SAN FRANCISCO — Joe Magrane, always good for a laugh if not a win, had this to say back in May as the St. Louis Cardinals prepared for their first series against the San Francisco Giants at Candlestick Park:
"I'm just looking ahead to what kind of survivalist techniques I'm going to have to use in Candlestick. . . . Maybe I'll take a Bunsen burner out there. Maybe take some powdered food."
Magrane, the Cardinals' rookie pitcher, and his teammates survived their earlier trips to Candlestick Park, where the wind kicks up in the late afternoon and the fog rolls in for the evening.
The Cardinals are back in the Bay Area this weekend to play the Giants in Games 3, 4 and 5 of the National League playoffs. St. Louis, which split the first two games with the Giants, will start Magrane tonight against the Giants' Atlee Hammaker.
Right-hander Danny Cox was scheduled to start, but the stiff neck that kept him out of Tuesday night's opener has not improved. He now is tentatively scheduled to pitch in Game 4 Saturday night.
From the way some of the Cardinals are talking, Candlestick Park itself is an opponent.
"I really don't have time now to go into a long soliloquy about it," Magrane said. "I'm always asking Jack Clark about it, because he's indigenous to Candlestick."
Clark, the Cardinals' first baseman who will likely miss all three weekend games with a severely sprained ankle, recalled his days as a Giant.
"Turtlenecks and long sleeves," he said. "Tornado-type winds. There could be a big dust storm at shortstop, and everybody else is like a day at the beach. It looks like it is nice and calm back there, and all of a sudden the ball goes up and nobody can catch it.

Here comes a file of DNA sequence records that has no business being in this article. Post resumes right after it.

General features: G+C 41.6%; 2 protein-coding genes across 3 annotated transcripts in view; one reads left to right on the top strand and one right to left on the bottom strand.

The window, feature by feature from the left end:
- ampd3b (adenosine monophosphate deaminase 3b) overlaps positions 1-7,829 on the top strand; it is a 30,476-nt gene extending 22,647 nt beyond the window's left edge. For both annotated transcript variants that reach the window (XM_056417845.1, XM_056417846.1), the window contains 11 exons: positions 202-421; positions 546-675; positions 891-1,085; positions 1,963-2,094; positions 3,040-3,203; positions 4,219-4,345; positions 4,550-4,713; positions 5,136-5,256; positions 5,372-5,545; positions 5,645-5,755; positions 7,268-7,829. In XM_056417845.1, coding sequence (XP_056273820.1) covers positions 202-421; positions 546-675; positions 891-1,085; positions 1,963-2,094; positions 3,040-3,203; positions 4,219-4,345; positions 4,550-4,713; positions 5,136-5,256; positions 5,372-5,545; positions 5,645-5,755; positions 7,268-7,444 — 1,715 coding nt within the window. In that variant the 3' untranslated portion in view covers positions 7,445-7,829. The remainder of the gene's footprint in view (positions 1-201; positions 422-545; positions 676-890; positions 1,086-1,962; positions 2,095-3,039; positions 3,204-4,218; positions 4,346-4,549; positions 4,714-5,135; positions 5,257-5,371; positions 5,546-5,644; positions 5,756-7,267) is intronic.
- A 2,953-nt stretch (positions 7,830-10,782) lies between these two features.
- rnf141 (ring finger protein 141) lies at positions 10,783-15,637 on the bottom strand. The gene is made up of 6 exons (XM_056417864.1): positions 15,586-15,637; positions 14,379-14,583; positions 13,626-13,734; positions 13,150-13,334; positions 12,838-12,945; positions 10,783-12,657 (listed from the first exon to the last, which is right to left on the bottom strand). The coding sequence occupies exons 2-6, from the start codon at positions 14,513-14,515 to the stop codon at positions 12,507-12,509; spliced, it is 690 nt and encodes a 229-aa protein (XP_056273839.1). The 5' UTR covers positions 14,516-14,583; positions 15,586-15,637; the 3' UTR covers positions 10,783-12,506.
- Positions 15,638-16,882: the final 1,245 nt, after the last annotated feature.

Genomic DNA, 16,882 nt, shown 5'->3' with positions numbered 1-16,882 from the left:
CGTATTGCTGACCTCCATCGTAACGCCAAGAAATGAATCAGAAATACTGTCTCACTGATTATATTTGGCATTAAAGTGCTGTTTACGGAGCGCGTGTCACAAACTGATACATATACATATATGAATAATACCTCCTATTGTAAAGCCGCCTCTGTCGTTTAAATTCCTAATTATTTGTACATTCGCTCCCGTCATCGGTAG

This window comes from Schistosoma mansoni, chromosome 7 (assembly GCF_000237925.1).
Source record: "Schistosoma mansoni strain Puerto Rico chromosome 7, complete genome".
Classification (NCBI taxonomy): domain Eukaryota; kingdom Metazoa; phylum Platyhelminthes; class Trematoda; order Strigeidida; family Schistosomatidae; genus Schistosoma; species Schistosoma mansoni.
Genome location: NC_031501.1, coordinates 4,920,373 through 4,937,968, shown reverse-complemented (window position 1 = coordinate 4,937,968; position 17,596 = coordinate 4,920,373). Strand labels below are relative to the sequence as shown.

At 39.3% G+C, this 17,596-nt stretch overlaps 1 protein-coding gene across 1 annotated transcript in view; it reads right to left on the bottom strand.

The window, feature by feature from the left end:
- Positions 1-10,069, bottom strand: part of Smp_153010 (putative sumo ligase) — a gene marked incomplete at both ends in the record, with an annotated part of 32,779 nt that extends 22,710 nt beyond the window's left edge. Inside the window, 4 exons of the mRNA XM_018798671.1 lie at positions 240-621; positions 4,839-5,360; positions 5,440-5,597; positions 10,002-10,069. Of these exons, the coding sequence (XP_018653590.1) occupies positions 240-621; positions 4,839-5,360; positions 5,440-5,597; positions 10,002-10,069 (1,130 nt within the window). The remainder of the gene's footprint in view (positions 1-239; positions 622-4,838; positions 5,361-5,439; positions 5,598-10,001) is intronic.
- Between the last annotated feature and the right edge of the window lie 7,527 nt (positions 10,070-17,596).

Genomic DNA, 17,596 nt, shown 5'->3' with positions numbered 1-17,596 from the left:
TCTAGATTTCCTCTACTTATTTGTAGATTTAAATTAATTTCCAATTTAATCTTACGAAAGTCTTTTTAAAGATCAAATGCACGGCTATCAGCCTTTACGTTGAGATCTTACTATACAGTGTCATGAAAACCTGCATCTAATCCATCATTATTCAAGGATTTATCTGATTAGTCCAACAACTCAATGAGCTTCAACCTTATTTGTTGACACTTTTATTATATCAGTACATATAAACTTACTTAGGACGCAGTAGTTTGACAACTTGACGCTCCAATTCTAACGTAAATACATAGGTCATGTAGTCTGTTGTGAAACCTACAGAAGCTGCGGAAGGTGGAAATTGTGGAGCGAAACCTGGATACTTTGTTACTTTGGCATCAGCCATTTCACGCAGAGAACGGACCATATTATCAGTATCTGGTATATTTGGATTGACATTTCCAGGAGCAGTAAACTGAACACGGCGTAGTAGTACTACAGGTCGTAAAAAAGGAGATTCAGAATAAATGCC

"This time of year, it's better, but it's still a difficult park to play in."
The temperature at Candlestick is expected to range between 68 and 55 degrees, but the fog and wind are unavoidable. The Cardinals tried to adapt Thursday by practicing at night under "game conditions."
Said Giant Manager Roger Craig, who relishes the home-field advantage: "A lot of things can happen. Balls hit good there sometimes don't go out. And some that aren't hit good do go out. (Giant pitcher) Mike Krukow says he pitches according to whether the hot dog wrappers fly to the left-field fence or to right field."
Everybody has a favorite Candlestick Park story, and this one comes from Cardinal second baseman Tommy Herr: "I remember one time when (former teammate) Alan Knicely was hit on the top of the head with a foul ball. We put a target on his hat the next day."
Cardinal third baseman Terry Pendleton twisted a knee during Thursday night's practice at Candlestick and may not play in Game 3. Jose Oquendo would start in his place.
Hammaker, the Giants' starter tonight, is a candidate for National League comeback player of the year after undergoing a second rotator cuff operation on his left shoulder.
Since being activated April 30, Hammaker has a 9-2 record with a 2.57 earned-run average at Candlestick Park, including seven straight wins. He is only 1-8 on the road, but should the series go to seven games, Hammaker is tentatively scheduled to start Game 7 at St. Louis.
Neither Hammaker nor Craig had an explanation for the pitcher's success at home and struggles on the road.
Asked how he has changed as a pitcher since the surgery, Hammaker said: "I threw much harder before the injuries, but now I think I'm more of a pitcher and I have more pitches at my command."
One of the new ones is a split-fingered fastball, Craig's trademark.